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Stepping Out: Skellingthorpe Old Wood

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Stepping Out: Skellingthorpe Old Wood
Author: CountrysideNK, Published: 26 Sep 2017 Walk Rating:star1 Stepping Out: Skellingthorpe Old Wood Walking Guide star1 Stepping Out: Skellingthorpe Old Wood Walking Guide star1 Stepping Out: Skellingthorpe Old Wood Walking Guide star1 Stepping Out: Skellingthorpe Old Wood Walking Guide star0 Stepping Out: Skellingthorpe Old Wood Walking Guide
Lincolnshire, Lincoln
Walk Type: Woodland
Stepping Out: Skellingthorpe Old Wood
Length: 5 miles,  Difficulty: boot Stepping Out: Skellingthorpe Old Wood Walking Guide
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A 4.5 mile (7km) circular walk (including an easy access option) from the village of Skellingthorpe in Lincolnshire. The route heads through the village before looping through the beautiful Skellingthorpe Old Wood, a Woodland Trust mixed woodland with wildlife, wild flowers and wood carvings to enjoy. The return leg follows an old rail line, now a shared footpath and cycleway. This walk is part of the Stepping Out network, published through a collaboration between iFootpath and North Kesteven District Council to inspire more people to enjoy the district’s landscapes, ancient woodland, historic buildings and charming villages.

The walk follows a mixture of village pavements, stone woodland tracks, unmade woodland paths and a tarmac cycleway. The unmade woodland paths can be very soft and muddy so good boots are a must and wellingtons are recommended in the winter or after periods of rain. You will need to negotiate a single wooden gate but there are no kissing gates, stiles, steps or livestock on route. It would be possible to take a rugged pushchair or rugged disability buggy around the walk during dry periods, by following a short-cut that excludes the narrow and softest woodland paths. Please remember the Countryside Code. Skellingthorpe Wood is owned by the Woodland Trust, walkers are asked to help to ensure a continued welcome by keeping dogs under close control. OS Map Explorer 272. Allow 2 to 2.5 hours.

If you are looking for refreshments, the Lincolnshire Co-op shop, The Stone Arms pub and The Plough pub are all located along the High Street in Skellingthorpe village. There is also a picnic site within the woodland. Nearby attractions include Daisy Made Ice Cream, the Natural World Centre at Thorpe on the Hill and Doddington Hall and Gardens.

Skellingthorpe is located about 3 miles west of Lincoln city centre and is accessed from the A46 bypass road. The walk starts and finishes at the free Community Centre car park in Skellingthorpe on Lincoln Road. For information on bus transport, call Traveline on 0871 2002233 or visit www.lincolnshire.gov.uk/busrailtravel. Approximate post code LN6 5UU.

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Walk Sections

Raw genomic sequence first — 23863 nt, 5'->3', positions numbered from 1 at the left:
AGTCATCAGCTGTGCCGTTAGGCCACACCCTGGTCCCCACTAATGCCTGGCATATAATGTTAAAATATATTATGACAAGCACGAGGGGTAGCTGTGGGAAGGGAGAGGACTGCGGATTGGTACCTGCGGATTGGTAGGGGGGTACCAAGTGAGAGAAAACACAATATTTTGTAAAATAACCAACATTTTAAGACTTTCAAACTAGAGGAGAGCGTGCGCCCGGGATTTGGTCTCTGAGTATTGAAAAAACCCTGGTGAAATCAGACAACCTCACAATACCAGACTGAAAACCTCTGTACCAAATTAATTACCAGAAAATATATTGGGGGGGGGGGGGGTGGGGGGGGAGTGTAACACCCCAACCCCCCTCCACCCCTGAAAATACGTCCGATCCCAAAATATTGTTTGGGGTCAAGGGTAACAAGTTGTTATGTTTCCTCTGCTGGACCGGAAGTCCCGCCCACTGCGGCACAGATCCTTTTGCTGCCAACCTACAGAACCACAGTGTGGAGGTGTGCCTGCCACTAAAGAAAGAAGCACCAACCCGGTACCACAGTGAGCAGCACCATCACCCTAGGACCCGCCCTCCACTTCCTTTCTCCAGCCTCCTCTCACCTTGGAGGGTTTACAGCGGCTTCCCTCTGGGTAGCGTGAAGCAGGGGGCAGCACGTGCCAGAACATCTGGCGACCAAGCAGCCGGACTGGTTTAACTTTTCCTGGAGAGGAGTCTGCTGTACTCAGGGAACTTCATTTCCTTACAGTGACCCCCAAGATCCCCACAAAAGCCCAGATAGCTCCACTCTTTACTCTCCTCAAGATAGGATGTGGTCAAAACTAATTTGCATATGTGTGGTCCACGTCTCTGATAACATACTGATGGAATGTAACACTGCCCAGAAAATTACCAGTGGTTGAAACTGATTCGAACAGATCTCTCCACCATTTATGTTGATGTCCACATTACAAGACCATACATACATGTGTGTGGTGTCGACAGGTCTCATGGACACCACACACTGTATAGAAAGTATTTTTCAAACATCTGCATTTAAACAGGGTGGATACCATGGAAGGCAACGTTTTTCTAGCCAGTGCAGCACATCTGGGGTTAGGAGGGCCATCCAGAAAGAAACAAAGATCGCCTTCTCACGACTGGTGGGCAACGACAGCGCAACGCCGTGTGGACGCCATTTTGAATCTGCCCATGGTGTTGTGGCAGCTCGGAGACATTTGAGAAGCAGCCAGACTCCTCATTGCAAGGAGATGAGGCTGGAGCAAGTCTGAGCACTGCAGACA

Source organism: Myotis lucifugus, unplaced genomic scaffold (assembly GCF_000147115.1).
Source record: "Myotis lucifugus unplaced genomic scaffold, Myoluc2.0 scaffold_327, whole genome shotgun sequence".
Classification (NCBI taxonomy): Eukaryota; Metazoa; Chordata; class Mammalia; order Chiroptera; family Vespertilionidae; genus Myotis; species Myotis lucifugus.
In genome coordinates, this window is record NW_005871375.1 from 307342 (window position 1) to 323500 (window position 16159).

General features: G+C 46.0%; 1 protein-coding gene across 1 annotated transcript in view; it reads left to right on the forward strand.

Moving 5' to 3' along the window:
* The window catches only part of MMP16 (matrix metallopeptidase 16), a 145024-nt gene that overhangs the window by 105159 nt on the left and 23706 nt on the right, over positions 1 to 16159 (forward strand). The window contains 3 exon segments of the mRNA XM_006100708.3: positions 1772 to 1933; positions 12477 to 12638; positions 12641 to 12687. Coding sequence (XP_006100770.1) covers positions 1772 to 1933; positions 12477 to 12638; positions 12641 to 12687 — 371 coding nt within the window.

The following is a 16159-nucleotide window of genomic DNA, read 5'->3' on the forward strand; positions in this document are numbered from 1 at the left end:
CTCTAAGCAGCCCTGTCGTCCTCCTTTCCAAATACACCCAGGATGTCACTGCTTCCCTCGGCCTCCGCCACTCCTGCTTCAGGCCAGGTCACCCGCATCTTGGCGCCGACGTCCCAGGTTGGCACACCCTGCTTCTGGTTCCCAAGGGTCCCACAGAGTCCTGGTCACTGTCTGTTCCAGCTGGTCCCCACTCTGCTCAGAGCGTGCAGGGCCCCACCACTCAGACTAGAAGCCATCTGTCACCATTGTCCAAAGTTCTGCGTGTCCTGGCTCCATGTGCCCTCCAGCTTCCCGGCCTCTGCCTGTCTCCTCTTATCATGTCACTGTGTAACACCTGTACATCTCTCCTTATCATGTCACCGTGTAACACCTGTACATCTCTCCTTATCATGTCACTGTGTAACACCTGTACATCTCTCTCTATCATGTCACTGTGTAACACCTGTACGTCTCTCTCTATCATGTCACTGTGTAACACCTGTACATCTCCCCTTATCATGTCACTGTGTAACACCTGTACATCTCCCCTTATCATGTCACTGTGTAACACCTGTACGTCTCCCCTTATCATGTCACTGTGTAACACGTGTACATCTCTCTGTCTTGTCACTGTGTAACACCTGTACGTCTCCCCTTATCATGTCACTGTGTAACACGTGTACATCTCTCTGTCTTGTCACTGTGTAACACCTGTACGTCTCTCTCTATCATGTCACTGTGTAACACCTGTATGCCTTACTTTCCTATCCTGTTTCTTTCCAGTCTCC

Start to Wood Bank
Start to Wood Bank

Start point: 53.234 lat, -0.6142 long
End point: 53.2372 lat, -0.6201 long

From the Community Centre car park return to the road, passing the Heritage Room on your left. This is well worth a quick visit if it is open, it tells the story of the local connections with the RAF. RAF Skellingthorpe operated from 1941 to 1945 and was home to 50 and 61 Squadrons of Bomber Command.

Turn left along the pavement and follow the road, passing the Old Station House on your left and heading into the village. At the first road junction, follow the main road as it swings left and, immediately before the Co-op, cross over to turn right into the side road, High Street.

You will pass the Methodist Church on your right. In the Domesday Book (1086) the village is referred to as Schelinchope, suggesting Scandinavian origin. As you cross the drainage ditch, Catchwater Drain, swap to the left-hand pavement and where the road bends right, turn left into Woodbank (signed to Old Wood South).

Wood Bank to Old Man of the Woods
Wood Bank to Old Man of the Woods

Start point: 53.2372 lat, -0.6201 long
End point: 53.242 lat, -0.6409 long

Follow this road ahead, soon with the drainage ditch on your left and passing a cemetery on your right. This is a fairly quiet road being a dead-end, but do take care of any traffic. Further along, as you pass a post box on your right, you will come to a fork. Take the right-hand branch, a continuation of the quiet tarmac lane which leads you between a number of properties. Look out for the beautiful carved tree trunk (including an owl, squirrels and a fox), outside the property called Squirrel Corner.

At the end of the lane, you will come to a junction of tracks with a fingerpost just to your left (which includes three Stepping Out markers), and a Woodland Trust board for Old Wood also to your left. Take the middle of the three tracks (at about 1 o’clock), signed as a Stepping Out route and a bridleway.

Follow this stone bridleway for about 300 metres, passing Woodlands stables and paddocks on your right along the way. After 300 metres, you will see a set of wooden gates on your left with an Old Wood welcome sign. Turn left through the pedestrian gate to join a permissive path into Old Wood. Immediately on your right, you will pass a yellow-topped waymarker post as well as an Old Man of the Woods sculptural carving.

Old Man of the Woods to Picnic Area
Old Man of the Woods to Picnic Area

Start point: 53.242 lat, -0.6409 long
End point: 53.2405 lat, -0.6486 long

Follow the woodland track ahead, ignoring any smaller paths off to the sides. Further along, the path swings left and you will reach a junction of paths with a short Stepping Out waymarker post on your right and a picnic site on your left.

At this junction, you have two choices. For the full route (which includes unmade paths that can be very muddy), we will turn right. However, for the easy access route which avoids the softest paths, you need to go straight ahead, continue to a point with a wooden barrier ahead, swing left here (staying on the main path) and then pick up the directions at the point indicated within the section called ‘Bridleway to Cycle Path’.